Saturday, January 10, 2009

USS George H.W. Bush CVN77 Commissioned

This morning on tv I watched the commissioning ceremony of the new aircraft carrier USS George H.W. Bush. The best part is, after all the VIP speeches are done, the order is given to man the rails and the duty section runs on board the ship in their dress blues, the band playing "Anchors Aweigh." It's not the entire crew, since that would run into the thousands and would be a very long process! It's an impressive thing to see. I've never been onboard a newly commissioned ship (wonder what the brand-new ship smell is like?) but having been onboard a carrier, I know it's very big and you don't necessarily get to see all its many spaces and little nooks and crannies (not that you would actually want to)!

I wonder what its chapel looks like? A big ship like a carrier would have its own chapel (on the smaller ships like cruisers or destroyers, you're lucky to snag a classroom or some other unused space for religious services). A ship's chapel is a multi-use space, meaning it can be used for different religious services or classes - it's not just used for a single denomination or even religion. For a crew running into the thousands, the chapel can be used for both Protestant Christian and Catholic Christian services (which would be the most numerically dominant religious group, not counting the "no religious preference" crowd) and also would be used by any practicing "others" onboard, usually Jewish Sailors, but now also likely to be Wiccans and Buddhists. On the USS Abraham Lincoln which I was on for awhile during my deployment last year, there was a small section containing a Torah and other Jewish items, and also I was able to bring onboard some Buddhist materials. I recall that there was a small Wicca group that met weekly. There is typically nothing in a chapel that designates it as overtly "Christian" or even religious - no huge crosses or crucifixes permanently attached to the bulkhead, or even any kind of religious decoration. It has chairs and a podium. The chapel is really just a space set aside on the ship for stillness (but not necessarily quietude - I could always hear the planes taking off directly above my head and was that loud)! In this way, it can be used by anyone, as it is meant to be. A carrier would have its own staff of Chaplains and RPs that takes care of the chapel space and schedules religious services and classes, usually no more than 3 chaplains - to take care of a crew of 3,000! Your own megachurch! A ship would also have a number of "lay leaders" who could do services in the absence of a chaplain of their own faith tradition, whether it be Catholic, Mormon, Wiccan, etc.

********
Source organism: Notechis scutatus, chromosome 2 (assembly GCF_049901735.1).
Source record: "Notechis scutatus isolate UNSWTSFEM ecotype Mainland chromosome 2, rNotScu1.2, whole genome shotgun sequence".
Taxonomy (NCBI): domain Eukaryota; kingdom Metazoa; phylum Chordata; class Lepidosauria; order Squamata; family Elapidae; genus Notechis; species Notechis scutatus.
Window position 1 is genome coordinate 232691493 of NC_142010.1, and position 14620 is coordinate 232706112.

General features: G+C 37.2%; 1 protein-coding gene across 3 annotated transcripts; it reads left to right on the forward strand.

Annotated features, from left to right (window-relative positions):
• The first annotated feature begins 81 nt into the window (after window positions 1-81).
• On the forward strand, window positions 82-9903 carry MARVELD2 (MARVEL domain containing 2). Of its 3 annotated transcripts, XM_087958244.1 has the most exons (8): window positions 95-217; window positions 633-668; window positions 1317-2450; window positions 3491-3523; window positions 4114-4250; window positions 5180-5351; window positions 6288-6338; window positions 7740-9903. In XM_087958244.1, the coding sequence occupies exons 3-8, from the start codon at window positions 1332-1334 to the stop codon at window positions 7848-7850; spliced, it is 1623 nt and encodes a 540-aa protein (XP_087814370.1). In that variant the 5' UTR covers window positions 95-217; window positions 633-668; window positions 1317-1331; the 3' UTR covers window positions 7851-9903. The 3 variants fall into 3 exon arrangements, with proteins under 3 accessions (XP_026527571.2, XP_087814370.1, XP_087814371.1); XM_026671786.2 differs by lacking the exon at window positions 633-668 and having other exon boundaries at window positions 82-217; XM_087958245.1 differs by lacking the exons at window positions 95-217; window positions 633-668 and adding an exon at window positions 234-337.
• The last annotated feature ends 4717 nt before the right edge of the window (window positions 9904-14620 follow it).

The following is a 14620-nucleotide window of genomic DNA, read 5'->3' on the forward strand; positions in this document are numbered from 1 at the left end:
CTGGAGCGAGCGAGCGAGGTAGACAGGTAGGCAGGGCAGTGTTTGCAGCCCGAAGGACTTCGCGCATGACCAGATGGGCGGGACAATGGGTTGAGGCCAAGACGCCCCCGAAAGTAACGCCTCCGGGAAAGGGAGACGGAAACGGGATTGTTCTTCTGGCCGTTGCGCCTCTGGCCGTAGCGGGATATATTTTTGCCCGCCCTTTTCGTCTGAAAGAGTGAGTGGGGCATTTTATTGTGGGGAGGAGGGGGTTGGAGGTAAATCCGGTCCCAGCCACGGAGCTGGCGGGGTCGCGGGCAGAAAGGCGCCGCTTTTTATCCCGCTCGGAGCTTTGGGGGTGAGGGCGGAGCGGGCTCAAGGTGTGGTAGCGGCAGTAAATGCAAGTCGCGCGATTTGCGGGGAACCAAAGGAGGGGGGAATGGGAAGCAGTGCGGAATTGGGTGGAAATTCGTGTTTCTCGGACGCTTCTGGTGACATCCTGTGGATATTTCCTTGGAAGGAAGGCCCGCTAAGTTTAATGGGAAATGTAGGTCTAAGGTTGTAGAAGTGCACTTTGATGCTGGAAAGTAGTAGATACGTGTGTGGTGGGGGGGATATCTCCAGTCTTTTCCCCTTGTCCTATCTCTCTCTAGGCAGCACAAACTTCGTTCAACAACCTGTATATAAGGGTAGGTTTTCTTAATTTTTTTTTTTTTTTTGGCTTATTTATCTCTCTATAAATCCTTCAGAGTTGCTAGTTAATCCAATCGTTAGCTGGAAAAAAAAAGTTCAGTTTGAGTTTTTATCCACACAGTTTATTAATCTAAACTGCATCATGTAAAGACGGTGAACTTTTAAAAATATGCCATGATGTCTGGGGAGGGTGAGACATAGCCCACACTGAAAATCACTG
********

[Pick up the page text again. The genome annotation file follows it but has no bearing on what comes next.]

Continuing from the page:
Being on deployment is naturally stressful, and being assigned to any carrier or ship entails lots of underway time, meaning separation from family and working in a potentially dangerous environment, even if you are not going into a war zone, like the Persian Gulf. The fire on the aircraft carrier George Washington for example. Also, you are living in very close quarters, unless you are someone like the Captain or other senior officer. Having a place for "stillness" is very important; being alert 24/7 and at sea for weeks or months on end, you will appreciate a place set aside for stillness.

I am sure the crew of the George H.W. Bush in the months and years to come. I pray that they will do their jobs well and find stillness in the midst of clamor.

Namo Amida Butsu

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Buddhist Military Sangha by Jeanette Shin is licensed under a Creative Commons Attribution-Noncommercial-Share Alike 3.0 United States License.
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